Common XOR, eliminate intermediate nodes to move to the right side of the equation, turning it into a probability of =0
 Substitute into Matsuiโs Lemma formula to find that value
 Continue calculating the overall, as illustrated
 In the substitution steps, G2 appears, so XOR becomes 0, moving to the right side of the equation
 At the same time, the probability of =1 is calculated as 5/8
 Transformation example
 Calculation example
 The transformation of the above XOR formula, so the result is the same
 Summary of the above transformations
Discovering Keys#
Visible?#
 The system only has plaintext P and ciphertext C visible, after all, it is linear cryptanalysis
Final Round Key#
The last round Sbox is invertible, so the corresponding U can be calculated.
For any round key guessed by the cryptanalyst, they can generate U.
 Assume a last round key, obtaining the intermediate ciphertext, which represents the intermediate steps U1, U2, U3, U4, etc., in the encryption process.
 If the guessed key is correct, then the intermediate ciphertext is correct.
 Next, with P and U and C, calculate the approximate expression (approx. expression), which has a certain bias (bias), such as 1/8 or 3/8.
 If this approximate expression matches the observed bias, then the assumed key can be considered correct.
 If the guessed key is incorrect, then the intermediate ciphertext is also incorrect.
 If one or more key bits are guessed incorrectly, then this approximate expression will only hold true half the time, as the result is randomized.
Therefore, by comparing the approximate expression under the assumed key with the bias of 1/2, one can distinguish between correct and incorrect key guesses. Finally, try all possible last round keys to see which (P,U) approximation is least consistent with the bias of 1/2; this key is likely the actual key.
Applying#
Substitution Permutation Network (Heyโs Cipher)#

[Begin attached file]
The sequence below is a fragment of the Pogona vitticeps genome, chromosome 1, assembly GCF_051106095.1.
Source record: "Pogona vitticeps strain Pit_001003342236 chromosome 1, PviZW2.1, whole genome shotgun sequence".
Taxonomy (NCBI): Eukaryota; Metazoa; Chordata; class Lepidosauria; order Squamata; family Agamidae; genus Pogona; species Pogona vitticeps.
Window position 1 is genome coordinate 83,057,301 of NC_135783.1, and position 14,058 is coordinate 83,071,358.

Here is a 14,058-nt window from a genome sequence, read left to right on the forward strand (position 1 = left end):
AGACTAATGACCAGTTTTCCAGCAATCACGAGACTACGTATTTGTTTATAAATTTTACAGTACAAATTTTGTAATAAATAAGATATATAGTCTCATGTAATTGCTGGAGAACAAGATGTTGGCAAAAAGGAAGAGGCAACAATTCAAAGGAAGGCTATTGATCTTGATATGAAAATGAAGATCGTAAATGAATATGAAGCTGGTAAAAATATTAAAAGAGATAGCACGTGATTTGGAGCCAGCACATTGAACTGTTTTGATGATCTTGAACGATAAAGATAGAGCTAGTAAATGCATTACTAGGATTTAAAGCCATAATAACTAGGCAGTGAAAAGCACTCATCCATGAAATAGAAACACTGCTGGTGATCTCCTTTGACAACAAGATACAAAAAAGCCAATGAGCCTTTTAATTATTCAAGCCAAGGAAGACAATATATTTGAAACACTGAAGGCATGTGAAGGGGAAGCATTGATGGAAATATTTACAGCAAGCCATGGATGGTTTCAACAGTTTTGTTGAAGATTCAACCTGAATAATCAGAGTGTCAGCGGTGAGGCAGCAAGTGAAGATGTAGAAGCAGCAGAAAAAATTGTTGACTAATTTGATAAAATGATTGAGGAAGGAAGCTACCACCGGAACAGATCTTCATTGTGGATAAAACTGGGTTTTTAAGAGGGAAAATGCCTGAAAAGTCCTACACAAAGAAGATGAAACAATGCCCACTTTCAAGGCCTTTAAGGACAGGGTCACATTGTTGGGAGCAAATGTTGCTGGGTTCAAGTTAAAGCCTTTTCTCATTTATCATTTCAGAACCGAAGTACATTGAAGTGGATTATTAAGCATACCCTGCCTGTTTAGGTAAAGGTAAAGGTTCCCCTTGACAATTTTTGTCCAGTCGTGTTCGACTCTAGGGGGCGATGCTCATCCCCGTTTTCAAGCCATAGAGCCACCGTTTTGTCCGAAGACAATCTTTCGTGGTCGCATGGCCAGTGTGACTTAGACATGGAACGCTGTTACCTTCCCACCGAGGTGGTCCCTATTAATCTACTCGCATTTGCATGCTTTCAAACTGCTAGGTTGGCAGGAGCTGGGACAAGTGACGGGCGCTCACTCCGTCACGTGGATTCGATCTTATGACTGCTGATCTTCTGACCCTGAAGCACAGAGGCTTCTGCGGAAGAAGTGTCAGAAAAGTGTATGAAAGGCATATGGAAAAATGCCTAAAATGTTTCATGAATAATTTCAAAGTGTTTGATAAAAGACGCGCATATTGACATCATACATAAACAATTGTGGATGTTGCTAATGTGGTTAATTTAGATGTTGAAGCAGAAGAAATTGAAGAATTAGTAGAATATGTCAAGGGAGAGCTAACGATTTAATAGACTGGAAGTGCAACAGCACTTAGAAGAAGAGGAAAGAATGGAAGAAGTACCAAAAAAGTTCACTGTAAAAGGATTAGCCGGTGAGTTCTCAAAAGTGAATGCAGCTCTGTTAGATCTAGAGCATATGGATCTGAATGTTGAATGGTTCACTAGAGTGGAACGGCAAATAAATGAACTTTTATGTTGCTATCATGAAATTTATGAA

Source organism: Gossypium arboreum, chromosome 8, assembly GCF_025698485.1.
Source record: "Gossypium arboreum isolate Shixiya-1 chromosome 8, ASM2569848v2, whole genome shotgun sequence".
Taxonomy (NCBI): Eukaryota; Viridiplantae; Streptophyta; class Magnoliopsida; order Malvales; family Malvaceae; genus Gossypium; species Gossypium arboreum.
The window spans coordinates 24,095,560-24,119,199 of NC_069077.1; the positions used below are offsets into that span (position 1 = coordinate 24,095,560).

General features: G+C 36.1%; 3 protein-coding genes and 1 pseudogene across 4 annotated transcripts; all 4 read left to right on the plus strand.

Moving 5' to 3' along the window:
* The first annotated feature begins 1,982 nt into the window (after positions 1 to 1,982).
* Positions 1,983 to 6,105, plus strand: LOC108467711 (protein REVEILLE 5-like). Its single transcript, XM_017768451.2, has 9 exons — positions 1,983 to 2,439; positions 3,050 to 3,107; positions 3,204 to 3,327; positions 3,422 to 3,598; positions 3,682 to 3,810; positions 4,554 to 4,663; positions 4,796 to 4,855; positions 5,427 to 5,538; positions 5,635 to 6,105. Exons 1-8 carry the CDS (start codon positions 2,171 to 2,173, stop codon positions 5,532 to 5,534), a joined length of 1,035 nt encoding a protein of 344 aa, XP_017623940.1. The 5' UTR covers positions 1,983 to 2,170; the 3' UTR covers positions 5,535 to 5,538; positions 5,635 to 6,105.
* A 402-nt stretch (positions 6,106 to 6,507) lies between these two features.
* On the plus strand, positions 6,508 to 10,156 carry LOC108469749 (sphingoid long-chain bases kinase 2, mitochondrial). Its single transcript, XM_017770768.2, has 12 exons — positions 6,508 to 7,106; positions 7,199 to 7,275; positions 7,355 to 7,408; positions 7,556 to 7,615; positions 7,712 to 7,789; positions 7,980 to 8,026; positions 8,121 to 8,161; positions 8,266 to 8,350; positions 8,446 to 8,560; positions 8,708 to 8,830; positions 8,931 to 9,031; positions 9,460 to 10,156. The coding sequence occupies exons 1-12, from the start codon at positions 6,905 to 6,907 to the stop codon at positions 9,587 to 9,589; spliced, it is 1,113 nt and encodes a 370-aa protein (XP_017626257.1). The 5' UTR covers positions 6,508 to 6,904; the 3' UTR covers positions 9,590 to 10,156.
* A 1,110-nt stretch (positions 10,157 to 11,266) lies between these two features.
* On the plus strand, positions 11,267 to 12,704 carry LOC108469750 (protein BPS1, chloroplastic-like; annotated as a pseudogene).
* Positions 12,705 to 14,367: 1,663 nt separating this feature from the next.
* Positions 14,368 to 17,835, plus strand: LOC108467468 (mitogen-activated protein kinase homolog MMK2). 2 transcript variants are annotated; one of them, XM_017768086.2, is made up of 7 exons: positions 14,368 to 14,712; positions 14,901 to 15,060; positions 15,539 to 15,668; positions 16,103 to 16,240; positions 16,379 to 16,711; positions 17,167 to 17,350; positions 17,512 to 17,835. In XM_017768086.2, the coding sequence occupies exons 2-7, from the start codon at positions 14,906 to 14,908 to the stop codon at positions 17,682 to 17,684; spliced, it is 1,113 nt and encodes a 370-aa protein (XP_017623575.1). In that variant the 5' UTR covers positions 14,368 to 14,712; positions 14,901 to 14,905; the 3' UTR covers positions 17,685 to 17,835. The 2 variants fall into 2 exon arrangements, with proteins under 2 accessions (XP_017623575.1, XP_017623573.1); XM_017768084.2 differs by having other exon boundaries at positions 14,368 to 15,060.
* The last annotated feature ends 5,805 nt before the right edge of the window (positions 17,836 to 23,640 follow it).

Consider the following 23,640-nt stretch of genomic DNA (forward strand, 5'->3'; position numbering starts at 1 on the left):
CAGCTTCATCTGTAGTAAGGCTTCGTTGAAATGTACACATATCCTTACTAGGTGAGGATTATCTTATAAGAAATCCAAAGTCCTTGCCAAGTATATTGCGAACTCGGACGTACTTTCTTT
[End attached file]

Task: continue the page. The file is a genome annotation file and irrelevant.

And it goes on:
In this system, Heys' Cipher enhances the security of encryption through repeated substitution and permutation operations and key mixing.
 3 rounds Sbox: XORing, all Sboxes are the same.
 Pbox: Permutation box, permuting, it rearranges bits according to specific rules to diffuse any changes in input during each round.
 16bit subkeys: Assumed to be independently generated, usually obtained through key scheduling, similar to the approach in DES (Data Encryption Standard).
 Example: Each probability is based on input.
 Key mixing uses bitwise XOR operations.

E2E refers to endtoend approximation, the entire encryption process from plaintext to ciphertext.
If you have enough plaintextciphertext pairs, theoretically, you can use this linear approximation to decrypt or more accurately guess the key.

How to calculate? Similarly, Matsuiโs Lemma
Key subblocks and reverse engineering:
 Goal: Generate Intermediate Ciphertexts through K5 and C (the second and fourth subsets)
 Unrelated to the 1st and 3rd subsets, so the interest is in the 2nd and 4th.
From C to U, the correct K yields the correct U, and vice versa.
Try All Subkeys#
 The table only shows a portion of the subkeys, assuming there are 64 subkeys.
 Assuming there are 10,000 plaintextciphertext pairs, using 64 subkeys.
 For each pc pair, c and subkey generate p, calculating the bias.
 The subkey with the largest bias is usually correct, but not always.
 It can be seen that when the subkeys are 24, the bias is the largest, a candidate.